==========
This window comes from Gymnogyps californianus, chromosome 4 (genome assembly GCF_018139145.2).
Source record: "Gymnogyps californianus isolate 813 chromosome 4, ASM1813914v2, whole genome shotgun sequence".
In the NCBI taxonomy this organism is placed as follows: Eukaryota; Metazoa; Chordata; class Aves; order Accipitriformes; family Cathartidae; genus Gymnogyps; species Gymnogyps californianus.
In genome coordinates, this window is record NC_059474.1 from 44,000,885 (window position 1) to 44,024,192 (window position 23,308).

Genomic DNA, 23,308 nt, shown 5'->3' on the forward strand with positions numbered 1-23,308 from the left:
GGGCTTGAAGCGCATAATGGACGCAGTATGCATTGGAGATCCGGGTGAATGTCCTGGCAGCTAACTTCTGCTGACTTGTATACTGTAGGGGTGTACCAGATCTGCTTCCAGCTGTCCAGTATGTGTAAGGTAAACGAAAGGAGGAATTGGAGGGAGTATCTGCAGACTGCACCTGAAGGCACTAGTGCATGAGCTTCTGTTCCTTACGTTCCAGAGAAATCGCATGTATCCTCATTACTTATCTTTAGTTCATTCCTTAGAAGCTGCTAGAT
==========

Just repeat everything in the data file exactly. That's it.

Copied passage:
This window comes from Gymnogyps californianus, chromosome 4 (genome assembly GCF_018139145.2).
Source record: "Gymnogyps californianus isolate 813 chromosome 4, ASM1813914v2, whole genome shotgun sequence".
In the NCBI taxonomy this organism is placed as follows: Eukaryota; Metazoa; Chordata; class Aves; order Accipitriformes; family Cathartidae; genus Gymnogyps; species Gymnogyps californianus.
In genome coordinates, this window is record NC_059474.1 from 44,000,885 (window position 1) to 44,024,192 (window position 23,308).

Genomic DNA, 23,308 nt, shown 5'->3' on the forward strand with positions numbered 1-23,308 from the left:
GGGCTTGAAGCGCATAATGGACGCAGTATGCATTGGAGATCCGGGTGAATGTCCTGGCAGCTAACTTCTGCTGACTTGTATACTGTAGGGGTGTACCAGATCTGCTTCCAGCTGTCCAGTATGTGTAAGGTAAACGAAAGGAGGAATTGGAGGGAGTATCTGCAGACTGCACCTGAAGGCACTAGTGCATGAGCTTCTGTTCCTTACGTTCCAGAGAAATCGCATGTATCCTCATTACTTATCTTTAGTTCATTCCTTAGAAGCTGCTAGAT